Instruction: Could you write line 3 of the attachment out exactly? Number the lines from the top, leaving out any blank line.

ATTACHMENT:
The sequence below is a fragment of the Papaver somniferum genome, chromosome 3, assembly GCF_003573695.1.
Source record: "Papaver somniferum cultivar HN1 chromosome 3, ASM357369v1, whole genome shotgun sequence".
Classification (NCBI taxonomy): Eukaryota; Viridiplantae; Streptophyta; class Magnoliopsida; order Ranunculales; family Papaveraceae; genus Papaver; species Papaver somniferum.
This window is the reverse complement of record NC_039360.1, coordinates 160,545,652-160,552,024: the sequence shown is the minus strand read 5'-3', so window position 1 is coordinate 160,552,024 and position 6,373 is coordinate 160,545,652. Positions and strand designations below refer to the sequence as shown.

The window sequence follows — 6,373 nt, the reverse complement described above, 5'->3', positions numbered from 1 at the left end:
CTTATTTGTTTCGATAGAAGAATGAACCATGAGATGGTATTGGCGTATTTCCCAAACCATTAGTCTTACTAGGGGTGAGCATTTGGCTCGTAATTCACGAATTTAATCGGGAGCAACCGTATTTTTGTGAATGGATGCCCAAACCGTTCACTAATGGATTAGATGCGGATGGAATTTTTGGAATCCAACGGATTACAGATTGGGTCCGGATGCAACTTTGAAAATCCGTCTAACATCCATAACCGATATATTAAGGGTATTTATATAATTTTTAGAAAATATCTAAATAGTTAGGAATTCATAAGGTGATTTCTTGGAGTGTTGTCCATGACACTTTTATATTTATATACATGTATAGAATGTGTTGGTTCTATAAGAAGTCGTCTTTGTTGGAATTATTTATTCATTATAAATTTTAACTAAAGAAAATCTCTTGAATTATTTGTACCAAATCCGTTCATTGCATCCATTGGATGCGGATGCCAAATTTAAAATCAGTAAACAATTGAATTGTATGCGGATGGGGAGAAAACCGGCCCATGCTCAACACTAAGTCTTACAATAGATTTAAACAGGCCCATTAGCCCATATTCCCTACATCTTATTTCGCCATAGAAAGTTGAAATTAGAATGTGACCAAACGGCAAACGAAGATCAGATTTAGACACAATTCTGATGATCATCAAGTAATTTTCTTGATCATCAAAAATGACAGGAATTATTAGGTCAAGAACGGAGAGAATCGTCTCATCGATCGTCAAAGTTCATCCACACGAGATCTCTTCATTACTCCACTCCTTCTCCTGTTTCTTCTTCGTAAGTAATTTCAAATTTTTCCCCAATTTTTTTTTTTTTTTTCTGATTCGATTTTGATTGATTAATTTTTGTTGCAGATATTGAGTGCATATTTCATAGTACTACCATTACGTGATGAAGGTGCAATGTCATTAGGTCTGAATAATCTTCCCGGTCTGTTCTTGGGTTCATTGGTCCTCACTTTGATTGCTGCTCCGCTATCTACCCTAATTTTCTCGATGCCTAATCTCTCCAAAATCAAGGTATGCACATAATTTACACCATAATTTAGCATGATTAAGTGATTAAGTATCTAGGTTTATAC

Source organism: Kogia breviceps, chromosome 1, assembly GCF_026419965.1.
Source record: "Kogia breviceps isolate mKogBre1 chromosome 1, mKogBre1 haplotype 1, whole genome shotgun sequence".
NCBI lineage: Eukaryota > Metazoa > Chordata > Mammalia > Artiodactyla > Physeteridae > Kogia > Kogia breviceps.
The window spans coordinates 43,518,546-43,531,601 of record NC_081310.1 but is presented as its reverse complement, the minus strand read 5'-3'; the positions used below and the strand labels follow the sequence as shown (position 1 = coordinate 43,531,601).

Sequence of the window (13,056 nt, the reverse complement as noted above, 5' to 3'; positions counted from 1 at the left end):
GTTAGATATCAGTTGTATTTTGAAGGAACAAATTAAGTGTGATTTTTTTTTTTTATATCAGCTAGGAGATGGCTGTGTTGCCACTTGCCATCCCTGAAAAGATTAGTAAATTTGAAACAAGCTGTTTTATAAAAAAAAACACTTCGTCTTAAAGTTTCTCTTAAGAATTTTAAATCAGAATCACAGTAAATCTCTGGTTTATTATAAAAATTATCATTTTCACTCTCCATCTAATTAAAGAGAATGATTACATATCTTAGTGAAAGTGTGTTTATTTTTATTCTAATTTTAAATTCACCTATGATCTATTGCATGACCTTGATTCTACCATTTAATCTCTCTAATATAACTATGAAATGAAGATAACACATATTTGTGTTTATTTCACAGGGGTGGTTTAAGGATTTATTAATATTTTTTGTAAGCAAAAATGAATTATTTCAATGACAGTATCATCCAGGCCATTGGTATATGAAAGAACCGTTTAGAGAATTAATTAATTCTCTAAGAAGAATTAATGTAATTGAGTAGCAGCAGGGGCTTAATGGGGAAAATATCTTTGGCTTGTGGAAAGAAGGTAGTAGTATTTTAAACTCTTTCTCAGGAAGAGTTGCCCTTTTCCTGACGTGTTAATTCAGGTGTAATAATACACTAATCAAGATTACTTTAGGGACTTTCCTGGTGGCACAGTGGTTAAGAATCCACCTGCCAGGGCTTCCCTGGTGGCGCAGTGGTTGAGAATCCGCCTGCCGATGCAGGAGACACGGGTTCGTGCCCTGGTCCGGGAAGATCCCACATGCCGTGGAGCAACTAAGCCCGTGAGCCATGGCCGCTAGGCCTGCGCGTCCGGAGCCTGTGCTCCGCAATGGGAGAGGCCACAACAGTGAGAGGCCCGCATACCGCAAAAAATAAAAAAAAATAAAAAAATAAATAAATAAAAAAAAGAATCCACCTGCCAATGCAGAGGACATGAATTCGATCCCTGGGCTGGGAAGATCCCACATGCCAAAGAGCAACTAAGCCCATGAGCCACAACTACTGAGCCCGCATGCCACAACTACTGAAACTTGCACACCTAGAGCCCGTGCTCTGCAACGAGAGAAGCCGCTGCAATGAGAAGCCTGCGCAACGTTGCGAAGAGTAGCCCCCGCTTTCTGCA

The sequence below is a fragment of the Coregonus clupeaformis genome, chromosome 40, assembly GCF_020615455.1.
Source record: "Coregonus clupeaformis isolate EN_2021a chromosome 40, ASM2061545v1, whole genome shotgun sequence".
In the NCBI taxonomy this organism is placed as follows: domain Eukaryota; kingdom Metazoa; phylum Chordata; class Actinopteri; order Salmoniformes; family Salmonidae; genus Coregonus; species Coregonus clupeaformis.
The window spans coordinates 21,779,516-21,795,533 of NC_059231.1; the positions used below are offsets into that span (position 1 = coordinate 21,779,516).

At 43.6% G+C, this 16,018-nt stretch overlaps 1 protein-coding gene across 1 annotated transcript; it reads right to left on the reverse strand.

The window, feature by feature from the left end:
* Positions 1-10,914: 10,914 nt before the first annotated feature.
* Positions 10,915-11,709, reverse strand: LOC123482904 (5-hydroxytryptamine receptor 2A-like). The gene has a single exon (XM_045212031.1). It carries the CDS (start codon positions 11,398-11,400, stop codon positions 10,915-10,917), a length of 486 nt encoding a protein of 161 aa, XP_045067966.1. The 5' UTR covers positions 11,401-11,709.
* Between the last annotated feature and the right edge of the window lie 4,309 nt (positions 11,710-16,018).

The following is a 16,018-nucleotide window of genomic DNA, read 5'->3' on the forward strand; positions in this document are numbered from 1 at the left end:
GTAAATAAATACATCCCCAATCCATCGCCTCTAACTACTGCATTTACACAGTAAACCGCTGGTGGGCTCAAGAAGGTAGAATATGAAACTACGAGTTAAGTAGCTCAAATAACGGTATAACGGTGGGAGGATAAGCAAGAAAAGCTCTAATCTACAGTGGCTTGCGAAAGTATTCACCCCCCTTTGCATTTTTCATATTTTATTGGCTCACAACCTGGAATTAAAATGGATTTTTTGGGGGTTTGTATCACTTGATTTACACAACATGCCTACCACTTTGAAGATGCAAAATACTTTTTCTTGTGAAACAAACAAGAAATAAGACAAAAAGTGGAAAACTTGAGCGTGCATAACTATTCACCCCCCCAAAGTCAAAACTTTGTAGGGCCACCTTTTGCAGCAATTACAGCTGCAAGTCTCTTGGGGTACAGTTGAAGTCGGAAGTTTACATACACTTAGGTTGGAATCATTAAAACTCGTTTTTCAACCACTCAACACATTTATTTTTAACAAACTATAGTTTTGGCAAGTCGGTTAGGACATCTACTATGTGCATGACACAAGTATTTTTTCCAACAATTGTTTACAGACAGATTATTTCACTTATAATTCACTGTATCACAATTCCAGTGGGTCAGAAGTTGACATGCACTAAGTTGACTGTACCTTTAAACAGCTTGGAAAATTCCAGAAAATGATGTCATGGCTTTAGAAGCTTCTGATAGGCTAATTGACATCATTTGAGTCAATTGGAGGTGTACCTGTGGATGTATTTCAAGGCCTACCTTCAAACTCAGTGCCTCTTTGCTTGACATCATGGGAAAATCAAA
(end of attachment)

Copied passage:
Classification (NCBI taxonomy): Eukaryota; Viridiplantae; Streptophyta; class Magnoliopsida; order Ranunculales; family Papaveraceae; genus Papaver; species Papaver somniferum.